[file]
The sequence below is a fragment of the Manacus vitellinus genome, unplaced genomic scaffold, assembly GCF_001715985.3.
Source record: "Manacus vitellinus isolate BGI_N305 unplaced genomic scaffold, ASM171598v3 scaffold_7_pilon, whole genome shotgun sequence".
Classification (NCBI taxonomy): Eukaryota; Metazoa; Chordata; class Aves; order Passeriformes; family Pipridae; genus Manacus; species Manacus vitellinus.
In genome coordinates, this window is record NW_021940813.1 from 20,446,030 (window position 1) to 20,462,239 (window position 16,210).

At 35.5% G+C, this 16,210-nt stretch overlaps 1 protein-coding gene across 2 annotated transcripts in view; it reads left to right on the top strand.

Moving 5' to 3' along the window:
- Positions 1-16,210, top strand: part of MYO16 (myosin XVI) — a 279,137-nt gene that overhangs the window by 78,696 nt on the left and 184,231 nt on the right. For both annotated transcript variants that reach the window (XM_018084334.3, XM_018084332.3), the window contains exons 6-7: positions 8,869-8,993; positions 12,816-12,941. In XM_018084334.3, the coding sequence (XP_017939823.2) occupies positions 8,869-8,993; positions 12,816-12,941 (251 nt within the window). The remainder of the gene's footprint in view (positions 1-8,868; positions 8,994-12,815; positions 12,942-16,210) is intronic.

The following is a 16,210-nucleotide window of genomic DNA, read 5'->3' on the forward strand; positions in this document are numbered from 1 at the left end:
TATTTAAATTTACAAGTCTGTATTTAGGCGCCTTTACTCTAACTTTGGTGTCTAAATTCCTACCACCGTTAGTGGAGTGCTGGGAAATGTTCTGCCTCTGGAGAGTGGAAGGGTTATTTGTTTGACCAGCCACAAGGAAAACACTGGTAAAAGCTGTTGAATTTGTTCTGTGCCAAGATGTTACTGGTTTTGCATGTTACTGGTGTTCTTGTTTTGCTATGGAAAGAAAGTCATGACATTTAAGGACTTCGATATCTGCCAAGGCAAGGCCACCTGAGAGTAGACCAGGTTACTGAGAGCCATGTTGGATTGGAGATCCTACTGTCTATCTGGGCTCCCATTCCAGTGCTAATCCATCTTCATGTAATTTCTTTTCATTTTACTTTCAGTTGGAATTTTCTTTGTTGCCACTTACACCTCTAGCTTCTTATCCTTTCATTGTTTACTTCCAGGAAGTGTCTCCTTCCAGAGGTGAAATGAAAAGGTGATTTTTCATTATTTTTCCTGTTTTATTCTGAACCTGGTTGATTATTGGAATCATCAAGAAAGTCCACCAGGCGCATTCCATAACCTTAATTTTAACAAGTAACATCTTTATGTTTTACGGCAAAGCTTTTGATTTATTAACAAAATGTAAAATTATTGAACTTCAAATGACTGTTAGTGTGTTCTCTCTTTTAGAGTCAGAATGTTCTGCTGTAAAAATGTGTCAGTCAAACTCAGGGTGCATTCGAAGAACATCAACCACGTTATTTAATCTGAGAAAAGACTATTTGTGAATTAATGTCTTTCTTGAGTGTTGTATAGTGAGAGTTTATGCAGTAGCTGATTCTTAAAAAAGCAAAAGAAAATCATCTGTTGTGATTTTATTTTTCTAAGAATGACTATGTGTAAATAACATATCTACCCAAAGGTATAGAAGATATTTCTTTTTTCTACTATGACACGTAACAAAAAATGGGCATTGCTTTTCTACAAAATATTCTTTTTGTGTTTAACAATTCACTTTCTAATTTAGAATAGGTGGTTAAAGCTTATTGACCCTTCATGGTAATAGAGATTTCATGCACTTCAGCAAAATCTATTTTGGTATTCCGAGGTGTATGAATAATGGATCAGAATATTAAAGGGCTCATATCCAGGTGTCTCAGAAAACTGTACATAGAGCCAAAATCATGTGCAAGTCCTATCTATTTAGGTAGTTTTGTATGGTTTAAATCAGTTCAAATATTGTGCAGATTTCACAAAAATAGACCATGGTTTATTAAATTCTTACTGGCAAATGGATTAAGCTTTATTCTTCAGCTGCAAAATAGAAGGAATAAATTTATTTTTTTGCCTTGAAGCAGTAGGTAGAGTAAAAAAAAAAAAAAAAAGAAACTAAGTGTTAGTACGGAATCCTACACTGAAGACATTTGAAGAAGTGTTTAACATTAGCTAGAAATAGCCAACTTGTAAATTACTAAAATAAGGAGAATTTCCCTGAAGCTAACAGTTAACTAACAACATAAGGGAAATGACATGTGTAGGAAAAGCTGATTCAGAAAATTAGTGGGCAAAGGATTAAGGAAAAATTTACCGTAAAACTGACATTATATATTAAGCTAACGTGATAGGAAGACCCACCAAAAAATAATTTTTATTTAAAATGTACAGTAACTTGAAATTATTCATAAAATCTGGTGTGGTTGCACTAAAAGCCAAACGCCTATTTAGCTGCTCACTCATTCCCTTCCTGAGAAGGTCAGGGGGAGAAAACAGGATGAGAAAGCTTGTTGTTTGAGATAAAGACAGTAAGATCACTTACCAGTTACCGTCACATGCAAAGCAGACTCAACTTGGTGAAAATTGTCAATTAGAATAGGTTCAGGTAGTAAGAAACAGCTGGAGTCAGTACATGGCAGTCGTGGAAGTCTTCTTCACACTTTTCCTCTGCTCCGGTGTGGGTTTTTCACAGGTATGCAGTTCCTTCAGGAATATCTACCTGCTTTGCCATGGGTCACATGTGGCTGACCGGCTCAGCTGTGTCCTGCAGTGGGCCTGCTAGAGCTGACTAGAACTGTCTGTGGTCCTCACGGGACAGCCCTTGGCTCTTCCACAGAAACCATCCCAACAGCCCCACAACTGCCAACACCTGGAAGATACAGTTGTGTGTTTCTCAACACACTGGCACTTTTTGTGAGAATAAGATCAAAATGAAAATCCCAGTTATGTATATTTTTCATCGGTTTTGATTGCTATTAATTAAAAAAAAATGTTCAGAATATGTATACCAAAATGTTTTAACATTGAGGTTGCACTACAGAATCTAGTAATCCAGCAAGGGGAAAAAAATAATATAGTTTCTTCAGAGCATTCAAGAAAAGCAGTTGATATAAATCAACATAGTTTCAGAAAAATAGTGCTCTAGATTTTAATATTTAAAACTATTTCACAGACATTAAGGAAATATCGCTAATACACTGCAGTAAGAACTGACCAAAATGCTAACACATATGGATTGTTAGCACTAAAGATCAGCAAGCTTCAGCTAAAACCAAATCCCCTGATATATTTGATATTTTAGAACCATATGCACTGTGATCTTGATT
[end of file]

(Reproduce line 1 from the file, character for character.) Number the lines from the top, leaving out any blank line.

The sequence below is a fragment of the Manacus vitellinus genome, unplaced genomic scaffold, assembly GCF_001715985.3.